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I am trying to accomplish a work in Bash scripting. I have a string which i want to XOR with my key.

#!/bin/sh
PATH=/bin:/usr/bin:/sbin:/usr/sbin export PATH

teststring="abcdefghijklmnopqr"

Now how do i XOR the value of teststring and store it in a variable using bash?

Any help will be appreciated.

Basically i am trying to duplicate the result of follwing VB Script:

Function XOREncryption(CodeKey, DataIn)

Dim lonDataPtr
Dim strDataOut
Dim temp
Dim tempstring
Dim intXOrValue1
Dim intXOrValue2


For lonDataPtr = 1 To Len(DataIn) Step 1
    'The first value to be XOr-ed comes from the data to be encrypted
    intXOrValue1 = Asc(Mid(DataIn, lonDataPtr, 1))
    'The second value comes from the code key
    intXOrValue2 = Asc(Mid(CodeKey, ((lonDataPtr Mod Len(CodeKey)) + 1), 1))

    temp = (intXOrValue1 Xor intXOrValue2)
    tempstring = Hex(temp)
    If Len(tempstring) = 1 Then tempstring = "0" & tempstring

    strDataOut = strDataOut + tempstring
Next
XOREncryption = strDataOut
End Function
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Wouldn't it just be teststring="abcdefghijklmnopqr" ^ key? –  Justin Niessner Jun 2 '10 at 17:51
    
that dosen;t work –  ricky2002 Jun 2 '10 at 18:47
    
maybe if there is some way to pass the value of teststring in perl from bash script and XOR it there. –  ricky2002 Jun 2 '10 at 19:35
    
It sounds like your trying to do some sort of password obfuscation or encryption in bash. Perl or python would probably be a better choice of language. –  Dale Hagglund Jun 2 '10 at 19:53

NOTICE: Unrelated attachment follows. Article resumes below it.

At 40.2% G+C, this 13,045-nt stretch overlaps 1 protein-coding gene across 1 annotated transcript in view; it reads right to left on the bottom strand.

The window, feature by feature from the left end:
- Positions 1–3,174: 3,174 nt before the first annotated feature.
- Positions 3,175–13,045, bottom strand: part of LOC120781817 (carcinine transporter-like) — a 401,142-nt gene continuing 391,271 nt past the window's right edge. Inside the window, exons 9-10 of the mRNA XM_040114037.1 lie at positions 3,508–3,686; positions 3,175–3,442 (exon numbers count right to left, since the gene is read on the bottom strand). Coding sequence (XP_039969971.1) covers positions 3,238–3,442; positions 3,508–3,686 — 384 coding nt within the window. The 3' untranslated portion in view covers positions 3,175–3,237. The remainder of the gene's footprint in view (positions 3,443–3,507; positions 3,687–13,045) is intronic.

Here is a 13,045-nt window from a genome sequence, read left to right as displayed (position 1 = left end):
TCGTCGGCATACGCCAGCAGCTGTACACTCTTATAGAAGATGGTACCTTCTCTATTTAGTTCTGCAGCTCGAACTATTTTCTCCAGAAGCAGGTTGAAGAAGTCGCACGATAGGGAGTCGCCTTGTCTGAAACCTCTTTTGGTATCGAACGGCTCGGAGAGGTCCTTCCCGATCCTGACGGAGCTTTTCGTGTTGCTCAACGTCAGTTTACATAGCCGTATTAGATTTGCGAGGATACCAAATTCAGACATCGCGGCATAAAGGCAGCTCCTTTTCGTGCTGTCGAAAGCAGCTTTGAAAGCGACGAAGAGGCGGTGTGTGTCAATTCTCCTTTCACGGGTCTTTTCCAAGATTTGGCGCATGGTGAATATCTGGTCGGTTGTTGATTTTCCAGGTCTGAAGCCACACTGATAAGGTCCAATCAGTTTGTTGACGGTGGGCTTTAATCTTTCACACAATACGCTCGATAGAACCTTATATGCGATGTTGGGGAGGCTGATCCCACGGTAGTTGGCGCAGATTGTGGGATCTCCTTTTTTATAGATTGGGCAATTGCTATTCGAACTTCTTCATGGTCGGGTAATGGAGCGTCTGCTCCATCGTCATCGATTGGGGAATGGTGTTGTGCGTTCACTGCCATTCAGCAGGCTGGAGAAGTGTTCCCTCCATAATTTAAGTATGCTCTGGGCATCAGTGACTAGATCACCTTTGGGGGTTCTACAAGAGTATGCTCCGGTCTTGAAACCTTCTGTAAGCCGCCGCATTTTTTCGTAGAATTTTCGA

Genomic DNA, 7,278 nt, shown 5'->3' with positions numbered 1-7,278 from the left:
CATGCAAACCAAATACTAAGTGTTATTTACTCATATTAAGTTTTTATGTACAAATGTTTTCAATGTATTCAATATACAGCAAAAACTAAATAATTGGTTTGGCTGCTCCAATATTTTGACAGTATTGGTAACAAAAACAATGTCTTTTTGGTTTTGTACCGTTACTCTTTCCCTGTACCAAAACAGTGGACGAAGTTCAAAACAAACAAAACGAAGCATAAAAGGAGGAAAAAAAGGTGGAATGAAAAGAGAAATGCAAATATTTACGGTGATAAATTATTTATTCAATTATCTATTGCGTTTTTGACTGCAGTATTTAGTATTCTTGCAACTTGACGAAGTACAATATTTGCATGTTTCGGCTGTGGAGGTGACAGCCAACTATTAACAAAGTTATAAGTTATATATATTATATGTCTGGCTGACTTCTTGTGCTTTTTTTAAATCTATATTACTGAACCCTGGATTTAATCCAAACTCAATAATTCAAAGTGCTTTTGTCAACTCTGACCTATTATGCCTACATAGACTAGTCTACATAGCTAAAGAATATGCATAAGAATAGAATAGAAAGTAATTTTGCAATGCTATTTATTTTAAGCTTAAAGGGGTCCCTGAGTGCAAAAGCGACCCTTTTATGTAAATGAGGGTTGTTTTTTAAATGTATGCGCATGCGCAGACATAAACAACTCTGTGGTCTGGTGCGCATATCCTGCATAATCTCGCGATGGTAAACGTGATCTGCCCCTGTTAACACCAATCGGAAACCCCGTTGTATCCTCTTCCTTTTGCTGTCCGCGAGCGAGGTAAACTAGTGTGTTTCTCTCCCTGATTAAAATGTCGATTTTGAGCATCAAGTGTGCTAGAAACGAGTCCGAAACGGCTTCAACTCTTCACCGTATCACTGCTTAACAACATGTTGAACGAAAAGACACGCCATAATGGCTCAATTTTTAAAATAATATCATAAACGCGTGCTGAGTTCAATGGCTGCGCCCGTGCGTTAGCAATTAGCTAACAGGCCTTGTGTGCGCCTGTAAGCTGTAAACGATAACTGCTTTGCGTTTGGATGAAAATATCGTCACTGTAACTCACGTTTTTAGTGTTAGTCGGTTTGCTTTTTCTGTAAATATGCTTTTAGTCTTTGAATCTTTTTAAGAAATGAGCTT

it seems it can't be done staying all into bash.. so maybe you should stick to perl, or use something more lightweight than an interpreter of a language; e.g. od and sed could be used e.g.: echo $(( $(echo -n "c" |od -td1 |sed -e 's/^[0-9]\+ *//g;') ^ 1 )); put your char instead of "c"... better if you make this as a function; then you can split char by char the string and apply the xor (maybe xorring char by char was not what you wanted...; if you need xorring two same-length strings, you can split both and "build" the result; otherwise string ^ integer ... what do you mean? –  ShinTakezou Jun 2 '10 at 20:06
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5 Answers

With the help of these hints i wrote this quickly script to complete Pedro's answer:

#!/bin/bash

function ascii2dec
{
  RES=""
  for i in `echo $1 | sed "s/./& /g"`
  do 
    RES="$RES `printf \"%d\" \"'$i\"`"
  done 
  echo $RES
}

function dec2ascii
{
  RES=""